74,000 women had child-spacing jab with side-effects

74,000 women had child-spacing jab with side-effects

The injectable contraceptive is not given to young girls for fear of bone loss.

An injectable contraceptive with several side-effects, including bone loss, was used by 74,000 women in the state ever since its introduction by the Union Health Ministry in September 2017. 

‘Menstrual irregularities: Light/heavy bleeding or amenorrhoea (absence of periods), slight weight gain, slight loss in bone mass density during the first two years of use’ — these are the side-effects listed on the leaflet of ‘Antara’. The injection is given once in three months in the arm, thigh or buttocks.

Dr Rajkumar N, deputy director (Maternal Health) of the state health department told DH that nearly 74,000 injections have been administered in the state. Surprisingly, he dismissed worries about side-effects, saying the child-spacing contraceptive has beneficial effects instead. “Scanty periods prevent anaemia while heavy bleeding subsides on medication,” he said.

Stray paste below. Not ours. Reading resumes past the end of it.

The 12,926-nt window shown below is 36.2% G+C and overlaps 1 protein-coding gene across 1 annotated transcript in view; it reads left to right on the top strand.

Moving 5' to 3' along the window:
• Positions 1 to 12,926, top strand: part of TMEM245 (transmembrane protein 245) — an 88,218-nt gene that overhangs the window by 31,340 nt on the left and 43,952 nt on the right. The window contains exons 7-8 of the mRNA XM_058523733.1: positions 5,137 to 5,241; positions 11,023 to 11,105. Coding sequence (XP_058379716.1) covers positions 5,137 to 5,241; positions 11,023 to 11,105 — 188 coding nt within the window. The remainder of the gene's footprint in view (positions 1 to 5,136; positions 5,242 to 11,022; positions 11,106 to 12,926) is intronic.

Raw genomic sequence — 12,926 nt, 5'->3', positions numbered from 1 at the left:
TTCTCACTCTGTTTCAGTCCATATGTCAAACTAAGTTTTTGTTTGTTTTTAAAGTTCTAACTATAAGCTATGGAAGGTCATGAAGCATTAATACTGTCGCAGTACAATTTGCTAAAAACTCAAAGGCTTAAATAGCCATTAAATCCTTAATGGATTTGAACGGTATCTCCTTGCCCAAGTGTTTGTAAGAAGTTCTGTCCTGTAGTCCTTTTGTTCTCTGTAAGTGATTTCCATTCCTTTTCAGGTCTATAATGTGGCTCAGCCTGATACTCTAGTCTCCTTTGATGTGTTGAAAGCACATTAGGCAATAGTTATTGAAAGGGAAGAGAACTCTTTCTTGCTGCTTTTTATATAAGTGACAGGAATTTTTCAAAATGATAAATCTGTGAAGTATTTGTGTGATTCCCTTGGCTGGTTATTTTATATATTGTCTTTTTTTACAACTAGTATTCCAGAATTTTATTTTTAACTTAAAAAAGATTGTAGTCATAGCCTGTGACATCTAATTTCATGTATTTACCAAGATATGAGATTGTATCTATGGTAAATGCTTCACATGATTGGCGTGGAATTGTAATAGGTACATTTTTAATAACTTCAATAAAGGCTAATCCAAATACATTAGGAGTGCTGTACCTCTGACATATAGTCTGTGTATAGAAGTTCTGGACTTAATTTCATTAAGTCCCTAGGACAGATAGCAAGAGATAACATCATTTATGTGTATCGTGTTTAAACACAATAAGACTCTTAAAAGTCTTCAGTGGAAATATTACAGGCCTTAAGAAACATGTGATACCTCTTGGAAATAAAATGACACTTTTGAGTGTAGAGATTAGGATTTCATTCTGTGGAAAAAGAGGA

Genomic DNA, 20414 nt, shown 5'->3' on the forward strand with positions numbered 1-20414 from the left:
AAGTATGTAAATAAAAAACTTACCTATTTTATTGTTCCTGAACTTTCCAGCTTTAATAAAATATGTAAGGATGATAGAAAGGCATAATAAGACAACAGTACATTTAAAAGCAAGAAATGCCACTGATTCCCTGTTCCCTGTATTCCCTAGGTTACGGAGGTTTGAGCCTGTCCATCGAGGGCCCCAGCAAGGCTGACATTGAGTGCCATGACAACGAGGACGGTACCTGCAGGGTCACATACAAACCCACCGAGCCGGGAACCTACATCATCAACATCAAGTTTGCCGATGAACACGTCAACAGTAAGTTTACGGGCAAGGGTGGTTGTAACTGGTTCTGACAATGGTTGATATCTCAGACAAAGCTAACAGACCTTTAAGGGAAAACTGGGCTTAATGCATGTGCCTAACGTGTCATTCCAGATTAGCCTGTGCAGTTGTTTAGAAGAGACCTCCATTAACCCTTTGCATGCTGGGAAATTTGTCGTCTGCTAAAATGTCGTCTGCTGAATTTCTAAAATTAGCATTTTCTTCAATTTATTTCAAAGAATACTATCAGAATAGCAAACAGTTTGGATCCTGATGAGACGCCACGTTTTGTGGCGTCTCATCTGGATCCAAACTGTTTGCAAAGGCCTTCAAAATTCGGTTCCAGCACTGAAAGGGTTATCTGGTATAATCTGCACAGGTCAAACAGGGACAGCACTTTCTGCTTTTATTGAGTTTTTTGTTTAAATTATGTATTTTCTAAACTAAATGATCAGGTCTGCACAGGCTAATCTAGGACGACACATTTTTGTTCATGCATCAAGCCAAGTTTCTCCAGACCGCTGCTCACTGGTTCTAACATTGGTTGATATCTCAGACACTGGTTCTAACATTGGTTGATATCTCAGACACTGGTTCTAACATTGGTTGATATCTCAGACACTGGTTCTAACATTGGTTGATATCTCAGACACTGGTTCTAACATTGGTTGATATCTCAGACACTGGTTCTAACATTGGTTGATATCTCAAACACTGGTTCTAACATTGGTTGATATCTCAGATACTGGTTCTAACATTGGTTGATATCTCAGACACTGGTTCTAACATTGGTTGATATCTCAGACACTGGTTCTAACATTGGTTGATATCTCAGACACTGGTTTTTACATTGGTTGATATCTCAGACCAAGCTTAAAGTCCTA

Dr Gayathri Kamath, consultant gynaecologist, Fortis Hospital, Bannerghatta Road, gave a more informed answer. She said DMPA (depo-medroxyprogesterone acetate, the generic name of the injection) is used in lactating mothers and not recommended beyond a period of one year.

“It is also not given to young girls for fear of bone loss. Cycles getting irregular is a known fact. After the injection is stopped, it takes a long time for the normal menstrual rhythm to come back,” she said.

Dr Gayathri said that since lactating women don’t want periods and it doubles up as a contraceptive, they take it but for not more than a year. “Menstrual cycles go for a toss... they may bleed in little amounts. Periods cannot be delayed for any reason. It can take three months to one year to get back to normal,” she warned.

She said the contraceptive is not popular in India as women want to have control over their menstrual cycle. “Suppose somebody takes three injections for birth spacing. It’s not possible to predict when their normal cycle will be back. So the women get hassled and keep contacting us,” she said.

Dr Geetha Shivamurthy, Professor, Gynaecology, Vani Vilas Hospital, said the injection is mostly used for spacing soon after delivery. “This is recommended for women who cannot withstand Copper-T devices in their uterus. We inform them of the advantages and disadvantages and allow them to choose,” she said.   

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